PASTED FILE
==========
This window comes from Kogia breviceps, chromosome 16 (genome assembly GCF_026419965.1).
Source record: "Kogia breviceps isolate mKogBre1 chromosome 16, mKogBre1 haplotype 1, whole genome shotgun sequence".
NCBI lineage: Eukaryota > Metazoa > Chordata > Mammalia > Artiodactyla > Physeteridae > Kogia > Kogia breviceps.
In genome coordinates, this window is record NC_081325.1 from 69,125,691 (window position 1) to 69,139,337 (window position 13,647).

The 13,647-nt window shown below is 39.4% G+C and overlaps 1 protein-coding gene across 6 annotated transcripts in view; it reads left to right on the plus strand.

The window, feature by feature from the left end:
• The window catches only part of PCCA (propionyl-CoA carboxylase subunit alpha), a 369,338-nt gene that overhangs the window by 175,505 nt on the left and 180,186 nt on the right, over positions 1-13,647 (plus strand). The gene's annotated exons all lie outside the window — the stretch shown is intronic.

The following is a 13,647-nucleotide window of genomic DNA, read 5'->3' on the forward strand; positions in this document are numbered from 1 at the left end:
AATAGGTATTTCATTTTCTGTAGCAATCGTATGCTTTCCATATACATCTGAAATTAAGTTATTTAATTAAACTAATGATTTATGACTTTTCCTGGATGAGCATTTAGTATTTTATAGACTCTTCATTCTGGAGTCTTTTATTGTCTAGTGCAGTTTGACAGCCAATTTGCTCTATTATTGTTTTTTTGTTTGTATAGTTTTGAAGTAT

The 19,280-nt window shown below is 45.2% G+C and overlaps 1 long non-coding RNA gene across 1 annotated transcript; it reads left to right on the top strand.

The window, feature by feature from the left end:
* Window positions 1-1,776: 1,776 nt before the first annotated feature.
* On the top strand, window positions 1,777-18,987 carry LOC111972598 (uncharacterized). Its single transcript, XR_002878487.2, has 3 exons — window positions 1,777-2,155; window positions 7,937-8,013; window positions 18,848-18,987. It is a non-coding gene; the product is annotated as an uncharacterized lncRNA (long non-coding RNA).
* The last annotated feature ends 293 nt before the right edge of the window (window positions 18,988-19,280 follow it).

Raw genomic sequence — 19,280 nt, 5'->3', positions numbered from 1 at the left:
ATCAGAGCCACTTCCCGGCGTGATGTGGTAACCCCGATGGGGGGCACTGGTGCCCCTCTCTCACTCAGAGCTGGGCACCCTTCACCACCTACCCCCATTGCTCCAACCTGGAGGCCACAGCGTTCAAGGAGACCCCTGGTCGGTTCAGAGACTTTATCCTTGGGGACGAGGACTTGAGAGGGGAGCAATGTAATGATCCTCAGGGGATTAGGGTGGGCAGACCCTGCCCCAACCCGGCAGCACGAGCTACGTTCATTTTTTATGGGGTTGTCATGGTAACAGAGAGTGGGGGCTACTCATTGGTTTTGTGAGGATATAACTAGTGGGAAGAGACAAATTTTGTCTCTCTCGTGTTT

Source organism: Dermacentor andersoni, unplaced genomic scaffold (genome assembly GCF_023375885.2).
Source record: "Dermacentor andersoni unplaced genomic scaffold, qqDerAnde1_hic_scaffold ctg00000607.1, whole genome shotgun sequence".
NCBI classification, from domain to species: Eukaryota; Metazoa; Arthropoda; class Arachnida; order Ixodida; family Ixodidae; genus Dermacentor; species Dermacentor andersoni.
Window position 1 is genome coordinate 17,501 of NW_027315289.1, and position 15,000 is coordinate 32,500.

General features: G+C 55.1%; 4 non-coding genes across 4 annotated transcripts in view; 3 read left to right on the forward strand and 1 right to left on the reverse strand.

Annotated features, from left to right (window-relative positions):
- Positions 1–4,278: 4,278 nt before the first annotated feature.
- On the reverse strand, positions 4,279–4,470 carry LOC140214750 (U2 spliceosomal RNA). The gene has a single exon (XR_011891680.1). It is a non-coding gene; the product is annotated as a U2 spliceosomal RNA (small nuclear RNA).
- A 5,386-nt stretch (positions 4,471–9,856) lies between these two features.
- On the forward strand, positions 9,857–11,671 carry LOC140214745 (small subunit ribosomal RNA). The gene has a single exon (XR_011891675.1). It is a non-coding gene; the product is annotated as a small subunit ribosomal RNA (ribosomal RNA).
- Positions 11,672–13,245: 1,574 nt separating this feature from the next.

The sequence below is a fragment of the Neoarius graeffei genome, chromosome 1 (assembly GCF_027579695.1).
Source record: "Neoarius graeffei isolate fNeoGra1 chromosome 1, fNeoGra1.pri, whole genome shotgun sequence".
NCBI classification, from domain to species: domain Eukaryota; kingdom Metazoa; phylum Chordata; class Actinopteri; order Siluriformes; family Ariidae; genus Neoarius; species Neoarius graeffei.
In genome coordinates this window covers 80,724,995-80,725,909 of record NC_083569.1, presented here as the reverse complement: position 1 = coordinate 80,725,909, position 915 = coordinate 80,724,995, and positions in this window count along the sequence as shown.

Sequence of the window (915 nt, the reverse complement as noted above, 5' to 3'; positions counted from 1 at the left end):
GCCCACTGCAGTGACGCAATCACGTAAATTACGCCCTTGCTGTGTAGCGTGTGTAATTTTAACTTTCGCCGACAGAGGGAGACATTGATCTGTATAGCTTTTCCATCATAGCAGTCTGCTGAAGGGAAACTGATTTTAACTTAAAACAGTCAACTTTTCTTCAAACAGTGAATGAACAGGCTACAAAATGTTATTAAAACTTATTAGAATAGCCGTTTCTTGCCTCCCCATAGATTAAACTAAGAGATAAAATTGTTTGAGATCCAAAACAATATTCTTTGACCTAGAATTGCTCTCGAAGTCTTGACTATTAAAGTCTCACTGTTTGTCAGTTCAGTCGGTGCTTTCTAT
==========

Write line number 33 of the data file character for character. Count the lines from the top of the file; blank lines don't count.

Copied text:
GCCCACTGCAGTGACGCAATCACGTAAATTACGCCCTTGCTGTGTAGCGTGTGTAATTTTAACTTTCGCCGACAGAGGGAGACATTGATCTGTATAGCTTTTCCATCATAGCAGTCTGCTGAAGGGAAACTGATTTTAACTTAAAACAGTCAACTTTTCTTCAAACAGTGAATGAACAGGCTACAAAATGTTATTAAAACTTATTAGAATAGCCGTTTCTTGCCTCCCCATAGATTAAACTAAGAGATAAAATTGTTTGAGATCCAAAACAATATTCTTTGACCTAGAATTGCTCTCGAAGTCTTGACTATTAAAGTCTCACTGTTTGTCAGTTCAGTCGGTGCTTTCTAT